Sunday, 30 December 2012

Black Country Living Museum 2013 Events

Events 2013
Spring Season

Saturday 16 – Sunday 24 February
February Half Term
This February half term enjoy fun family activities and hands on heritage. The Museum will be open daily during this week 10.00am – 4.00pm. See for further details.

Sunday 10 March
Mother's Day
Treat your Mum to a special day out with a visit to the Museum. As a Mother’s Day special, tickets are HALF PRICE for Mums when accompanied by a paying child (any age). Join in crafting activities for all ages and have a go at making your mum a unique home made gift. Enjoy an extra special treat with a mother’s day lunch in the Workers Institute Café.

Saturday 28 March – Sunday 14 April
Easter Activities
Celebrate spring at the Museum with ‘Hands on Heritage’ and fun family activities.

For more information on activities visit

Book a day visit online and save 10% at

Sunday 31 March
Easter Sunday
Visitors are invited to join the Friends of the Museum and enjoy an Easter Sunday service in the historic Darby Hand Chapel. The service will begin at 2.30pm. For this activity, there is a limited amount of seating and places will need to be pre-booked**

Monday 6 May
May Day

May Day celebrations get off to a flying start as Maypole dancing weaves its magic. Professional dancers demonstrate the age-old tradition accompanied by live music. Visitors can join in the fun and have a go at being a maypole dancer.

Book a day visit online and save 10% at

Sunday 12 May (date tbc)
Pleasant Sunday Afternoon Service

Visitors are invited to join the Friends of the Museum and enjoy 'A Pleasant Sunday Afternoon' service in the Museum's historic Darby Hand Chapel. The Methodist Chapel was built as Providence Church in 1837 at Darby Hand in Netherton, Dudley.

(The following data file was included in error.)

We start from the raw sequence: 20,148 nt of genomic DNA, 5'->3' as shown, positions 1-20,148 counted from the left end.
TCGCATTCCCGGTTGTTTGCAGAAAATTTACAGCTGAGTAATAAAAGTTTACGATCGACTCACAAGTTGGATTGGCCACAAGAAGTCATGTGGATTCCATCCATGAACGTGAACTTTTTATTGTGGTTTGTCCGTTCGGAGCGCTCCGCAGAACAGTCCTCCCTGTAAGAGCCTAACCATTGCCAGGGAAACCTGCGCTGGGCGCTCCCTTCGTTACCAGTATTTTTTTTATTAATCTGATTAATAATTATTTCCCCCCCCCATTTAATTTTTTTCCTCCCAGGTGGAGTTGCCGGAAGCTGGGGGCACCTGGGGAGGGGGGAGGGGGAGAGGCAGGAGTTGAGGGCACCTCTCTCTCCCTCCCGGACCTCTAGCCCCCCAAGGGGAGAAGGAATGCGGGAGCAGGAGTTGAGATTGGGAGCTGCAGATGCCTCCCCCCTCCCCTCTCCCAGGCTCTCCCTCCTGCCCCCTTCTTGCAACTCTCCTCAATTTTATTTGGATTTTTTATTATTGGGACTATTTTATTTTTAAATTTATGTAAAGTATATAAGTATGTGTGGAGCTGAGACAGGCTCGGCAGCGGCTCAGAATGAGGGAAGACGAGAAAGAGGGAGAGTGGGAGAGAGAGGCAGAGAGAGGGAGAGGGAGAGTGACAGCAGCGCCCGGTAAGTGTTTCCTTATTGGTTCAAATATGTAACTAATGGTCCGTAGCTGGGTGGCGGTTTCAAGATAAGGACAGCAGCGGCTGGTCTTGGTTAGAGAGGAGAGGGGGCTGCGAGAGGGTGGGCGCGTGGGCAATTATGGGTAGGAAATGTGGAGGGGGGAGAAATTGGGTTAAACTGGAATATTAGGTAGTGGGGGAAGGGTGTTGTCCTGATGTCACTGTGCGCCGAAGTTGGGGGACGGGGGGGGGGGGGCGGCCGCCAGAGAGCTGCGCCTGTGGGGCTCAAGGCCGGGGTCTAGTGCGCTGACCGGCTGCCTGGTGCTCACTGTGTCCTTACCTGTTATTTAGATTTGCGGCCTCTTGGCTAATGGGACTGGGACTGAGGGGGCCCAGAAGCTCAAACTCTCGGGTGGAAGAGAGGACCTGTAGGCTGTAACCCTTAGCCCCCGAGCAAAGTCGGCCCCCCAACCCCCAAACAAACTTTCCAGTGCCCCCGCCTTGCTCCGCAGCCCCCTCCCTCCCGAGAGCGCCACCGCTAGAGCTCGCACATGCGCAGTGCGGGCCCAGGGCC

The afternoon commemorates a special service originated by John Blackham of West Bromwich who in the 19th century was a leading light in the religious life of the town. The Friends of the Museum recreate this important aspect of Black Country life when they re-enact the 'Pleasant Sunday Afternoon'.
The service will begin at 2.30pm.
For this activity, there is a limited amount of seating and places will need to be pre-booked**

Saturday 18 May
Night at the Museum

Join the Black Country Living Museum in its annual celebration ‘Night at the Museum’ when along with hundreds of European museums, galleries, libraries and heritage sites, it will open its doors after hours for this special evening event at half the usual admission price.
As dusk falls, the Museum will be illuminated by gas and candlelight offering an atmospheric setting for a family night out. Visitors can enjoy musical entertainers; street performers, choirs singing, brass bands and much more! Tuck in to tasty traditional food and drink and enjoy an evening full of traditional family entertainment.
*This is a pre-purchase only event. Book HALF PRICE tickets for Night at the Museum online at or call 0121 520 8054

Saturday 25 May- Sunday 31 May
June half term
Enjoy fun family activities and hands on heritage.

See for further details.

June ( Date tbc)
The Lord Chamberlains Men
Building on the success of last year’s performance, the Black Country Living Museum welcomes the return of The Lord Chamberlains Men to perform Shakespeare’s
Enjoy out door theatre at its best!
See for further details

Sunday 16 June
Father's Day